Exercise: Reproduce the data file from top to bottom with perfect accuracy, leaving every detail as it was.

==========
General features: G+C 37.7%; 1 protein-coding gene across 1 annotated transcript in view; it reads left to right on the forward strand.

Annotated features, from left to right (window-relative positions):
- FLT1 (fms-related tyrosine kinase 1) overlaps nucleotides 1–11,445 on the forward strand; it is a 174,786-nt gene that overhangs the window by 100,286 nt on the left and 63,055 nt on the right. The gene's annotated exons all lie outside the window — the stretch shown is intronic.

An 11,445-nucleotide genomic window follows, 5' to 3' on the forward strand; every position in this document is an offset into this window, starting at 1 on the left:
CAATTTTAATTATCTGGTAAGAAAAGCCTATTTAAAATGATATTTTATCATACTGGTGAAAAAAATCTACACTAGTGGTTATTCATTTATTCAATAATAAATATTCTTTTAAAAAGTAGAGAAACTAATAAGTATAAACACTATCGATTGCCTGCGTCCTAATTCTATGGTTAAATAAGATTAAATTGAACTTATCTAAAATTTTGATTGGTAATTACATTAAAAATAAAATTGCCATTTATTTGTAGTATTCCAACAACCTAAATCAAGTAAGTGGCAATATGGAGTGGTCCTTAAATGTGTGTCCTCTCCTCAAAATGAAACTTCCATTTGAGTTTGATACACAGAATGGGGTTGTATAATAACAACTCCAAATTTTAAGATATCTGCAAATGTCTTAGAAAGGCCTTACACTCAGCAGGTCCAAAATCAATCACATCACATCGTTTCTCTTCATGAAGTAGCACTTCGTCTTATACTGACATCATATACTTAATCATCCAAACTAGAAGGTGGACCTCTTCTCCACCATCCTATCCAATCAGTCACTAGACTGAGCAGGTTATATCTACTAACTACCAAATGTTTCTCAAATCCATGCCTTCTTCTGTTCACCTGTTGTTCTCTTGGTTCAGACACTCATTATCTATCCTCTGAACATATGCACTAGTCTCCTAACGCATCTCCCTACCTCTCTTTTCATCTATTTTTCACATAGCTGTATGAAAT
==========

General features: G+C 37.7%; 1 protein-coding gene across 1 annotated transcript in view; it reads left to right on the forward strand.

Annotated features, from left to right (window-relative positions):
- FLT1 (fms-related tyrosine kinase 1) overlaps nucleotides 1–11,445 on the forward strand; it is a 174,786-nt gene that overhangs the window by 100,286 nt on the left and 63,055 nt on the right. The gene's annotated exons all lie outside the window — the stretch shown is intronic.

An 11,445-nucleotide genomic window follows, 5' to 3' on the forward strand; every position in this document is an offset into this window, starting at 1 on the left:
CAATTTTAATTATCTGGTAAGAAAAGCCTATTTAAAATGATATTTTATCATACTGGTGAAAAAAATCTACACTAGTGGTTATTCATTTATTCAATAATAAATATTCTTTTAAAAAGTAGAGAAACTAATAAGTATAAACACTATCGATTGCCTGCGTCCTAATTCTATGGTTAAATAAGATTAAATTGAACTTATCTAAAATTTTGATTGGTAATTACATTAAAAATAAAATTGCCATTTATTTGTAGTATTCCAACAACCTAAATCAAGTAAGTGGCAATATGGAGTGGTCCTTAAATGTGTGTCCTCTCCTCAAAATGAAACTTCCATTTGAGTTTGATACACAGAATGGGGTTGTATAATAACAACTCCAAATTTTAAGATATCTGCAAATGTCTTAGAAAGGCCTTACACTCAGCAGGTCCAAAATCAATCACATCACATCGTTTCTCTTCATGAAGTAGCACTTCGTCTTATACTGACATCATATACTTAATCATCCAAACTAGAAGGTGGACCTCTTCTCCACCATCCTATCCAATCAGTCACTAGACTGAGCAGGTTATATCTACTAACTACCAAATGTTTCTCAAATCCATGCCTTCTTCTGTTCACCTGTTGTTCTCTTGGTTCAGACACTCATTATCTATCCTCTGAACATATGCACTAGTCTCCTAACGCATCTCCCTACCTCTCTTTTCATCTATTTTTCACATAGCTGTATGAAAT